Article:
It is also important for me to think critically about this problem because I have calculated the Δ13Cap-col spacing for the Smith’s Knoll soldiers in my study. Overall, the data suggest that these soldiers fall within a ‘herbivorous’ diet, with meat constituting only a small fraction of the total diet (10% to 20%). This fits nicely with other data obtained for 19th century individuals living in North America, notably the isotopic data generated by Anne Katzenberg.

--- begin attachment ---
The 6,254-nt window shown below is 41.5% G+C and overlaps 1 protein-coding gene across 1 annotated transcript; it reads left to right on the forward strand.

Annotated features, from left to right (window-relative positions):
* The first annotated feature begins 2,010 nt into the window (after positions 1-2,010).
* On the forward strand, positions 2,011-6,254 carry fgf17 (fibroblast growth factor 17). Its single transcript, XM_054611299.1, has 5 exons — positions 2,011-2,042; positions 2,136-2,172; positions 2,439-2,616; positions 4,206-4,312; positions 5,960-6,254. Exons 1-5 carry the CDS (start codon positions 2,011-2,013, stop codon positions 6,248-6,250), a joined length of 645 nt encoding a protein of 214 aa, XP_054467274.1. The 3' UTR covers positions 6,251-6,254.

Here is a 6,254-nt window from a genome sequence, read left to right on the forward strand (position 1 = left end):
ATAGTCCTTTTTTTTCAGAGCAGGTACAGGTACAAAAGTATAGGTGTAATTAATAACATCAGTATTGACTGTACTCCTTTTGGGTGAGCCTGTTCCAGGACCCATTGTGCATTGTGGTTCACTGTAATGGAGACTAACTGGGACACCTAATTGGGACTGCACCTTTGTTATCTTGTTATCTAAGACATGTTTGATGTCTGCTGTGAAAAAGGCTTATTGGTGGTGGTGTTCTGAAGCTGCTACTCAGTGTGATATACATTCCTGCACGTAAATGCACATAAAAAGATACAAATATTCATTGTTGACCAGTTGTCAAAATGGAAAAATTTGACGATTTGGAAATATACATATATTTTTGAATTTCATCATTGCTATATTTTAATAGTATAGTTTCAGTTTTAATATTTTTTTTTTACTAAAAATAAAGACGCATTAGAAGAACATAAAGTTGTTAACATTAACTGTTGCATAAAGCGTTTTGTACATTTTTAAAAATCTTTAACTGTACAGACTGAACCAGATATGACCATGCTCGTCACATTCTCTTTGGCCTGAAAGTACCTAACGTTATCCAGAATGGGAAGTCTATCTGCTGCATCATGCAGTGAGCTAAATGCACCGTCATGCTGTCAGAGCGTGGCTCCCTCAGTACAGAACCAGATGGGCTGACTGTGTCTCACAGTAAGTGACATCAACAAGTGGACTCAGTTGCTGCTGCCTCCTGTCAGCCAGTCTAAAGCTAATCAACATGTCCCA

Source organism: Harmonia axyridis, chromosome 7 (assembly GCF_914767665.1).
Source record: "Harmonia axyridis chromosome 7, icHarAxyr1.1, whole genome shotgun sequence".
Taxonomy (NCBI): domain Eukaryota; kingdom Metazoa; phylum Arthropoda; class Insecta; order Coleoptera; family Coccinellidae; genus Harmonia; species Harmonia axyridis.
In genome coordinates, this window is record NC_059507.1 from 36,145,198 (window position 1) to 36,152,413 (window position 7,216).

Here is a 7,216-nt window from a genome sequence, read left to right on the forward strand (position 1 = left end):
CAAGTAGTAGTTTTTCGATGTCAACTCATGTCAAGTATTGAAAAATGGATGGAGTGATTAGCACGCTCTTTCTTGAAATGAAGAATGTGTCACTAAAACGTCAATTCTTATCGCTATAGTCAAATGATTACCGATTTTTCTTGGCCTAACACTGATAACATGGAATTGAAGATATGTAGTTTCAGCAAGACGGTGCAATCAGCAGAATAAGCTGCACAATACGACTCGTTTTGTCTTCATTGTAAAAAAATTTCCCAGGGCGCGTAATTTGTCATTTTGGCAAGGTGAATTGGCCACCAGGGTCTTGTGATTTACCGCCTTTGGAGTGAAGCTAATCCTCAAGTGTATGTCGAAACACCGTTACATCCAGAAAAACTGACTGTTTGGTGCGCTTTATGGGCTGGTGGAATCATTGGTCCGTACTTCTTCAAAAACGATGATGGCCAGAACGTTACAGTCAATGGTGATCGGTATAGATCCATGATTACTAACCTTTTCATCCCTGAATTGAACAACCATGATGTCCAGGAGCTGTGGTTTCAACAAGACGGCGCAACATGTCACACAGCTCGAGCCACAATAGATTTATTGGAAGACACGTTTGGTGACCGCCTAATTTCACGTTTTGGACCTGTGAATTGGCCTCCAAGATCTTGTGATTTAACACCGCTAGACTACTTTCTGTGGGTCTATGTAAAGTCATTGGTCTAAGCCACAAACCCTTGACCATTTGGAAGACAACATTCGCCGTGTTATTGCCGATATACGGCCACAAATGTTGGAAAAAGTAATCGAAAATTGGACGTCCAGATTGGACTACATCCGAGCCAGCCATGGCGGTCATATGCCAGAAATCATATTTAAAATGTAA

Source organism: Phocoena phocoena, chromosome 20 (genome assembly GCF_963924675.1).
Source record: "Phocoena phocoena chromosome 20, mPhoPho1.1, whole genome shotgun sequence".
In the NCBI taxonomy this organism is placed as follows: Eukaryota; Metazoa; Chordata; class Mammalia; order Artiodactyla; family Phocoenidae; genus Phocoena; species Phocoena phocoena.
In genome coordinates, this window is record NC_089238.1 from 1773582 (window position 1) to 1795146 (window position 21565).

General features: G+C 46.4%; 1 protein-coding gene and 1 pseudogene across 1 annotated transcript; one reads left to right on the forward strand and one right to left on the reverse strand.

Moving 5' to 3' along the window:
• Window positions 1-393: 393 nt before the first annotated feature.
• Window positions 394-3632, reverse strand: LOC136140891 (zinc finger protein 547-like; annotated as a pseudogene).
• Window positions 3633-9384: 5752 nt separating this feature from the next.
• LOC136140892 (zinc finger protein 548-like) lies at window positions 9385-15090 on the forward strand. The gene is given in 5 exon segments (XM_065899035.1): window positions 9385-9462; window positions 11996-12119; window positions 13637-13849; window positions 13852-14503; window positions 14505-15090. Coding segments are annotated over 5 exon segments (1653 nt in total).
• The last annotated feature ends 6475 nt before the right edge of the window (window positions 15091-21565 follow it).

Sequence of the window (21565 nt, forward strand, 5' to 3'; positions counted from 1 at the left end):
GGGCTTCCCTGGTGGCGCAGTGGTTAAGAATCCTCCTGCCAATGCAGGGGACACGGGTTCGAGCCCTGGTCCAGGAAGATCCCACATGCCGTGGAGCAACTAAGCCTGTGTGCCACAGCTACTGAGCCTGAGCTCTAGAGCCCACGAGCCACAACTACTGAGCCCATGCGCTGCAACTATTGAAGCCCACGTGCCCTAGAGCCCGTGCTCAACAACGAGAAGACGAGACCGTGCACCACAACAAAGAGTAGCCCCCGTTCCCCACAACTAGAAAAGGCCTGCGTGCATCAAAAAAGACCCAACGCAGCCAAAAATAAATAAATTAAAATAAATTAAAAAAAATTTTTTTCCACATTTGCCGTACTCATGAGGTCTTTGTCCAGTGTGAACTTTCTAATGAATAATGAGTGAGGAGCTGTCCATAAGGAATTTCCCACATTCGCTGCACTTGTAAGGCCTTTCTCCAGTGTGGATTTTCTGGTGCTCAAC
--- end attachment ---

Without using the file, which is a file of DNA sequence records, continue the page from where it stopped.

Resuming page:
Hedges’ (2003) main intent here was to focus isotopic anthropologists on outside, cross-disciplinary sources of information. So far, major attempts to solve this question among the anthropological community has relied on minor quantitative research. This usually takes the form of calculating total dietary proportion of one photosynthetic plant type (i.e. C3) over another (i.e. C4). Since it is basically impossible to determine the proportional amount of dietary admixture of these two plant types with any certainty, Hedges (2003) breaks away from this traditional approach to come up with his own model. However, unlike Bataille and Bowen’s (2012) omission of important sedimentary variables, Hedges (2003) himself indicates that his model is likely too narrow to account for the stochastic nature of atomic routing in the human body. A humble assertion, no doubt, and an important trait to highlight from his study because I think some authors knowingly craft their results to fit the criteria set by their hypotheses. In this case, then, hypothesis testing should undoubtedly be subject to change. For me, this article is a good example of the aforementioned ‘stray from the pack’ mentality outlined by Luker. As a result, I have no formal criticism of his work. What this article has taught me, though, is that my apatite-collagen results are a product of metabolic and physiological mechanisms that are, for the meantime, poorly understood. For now I plan to use the comparative data to interpret my own results, albeit with caution.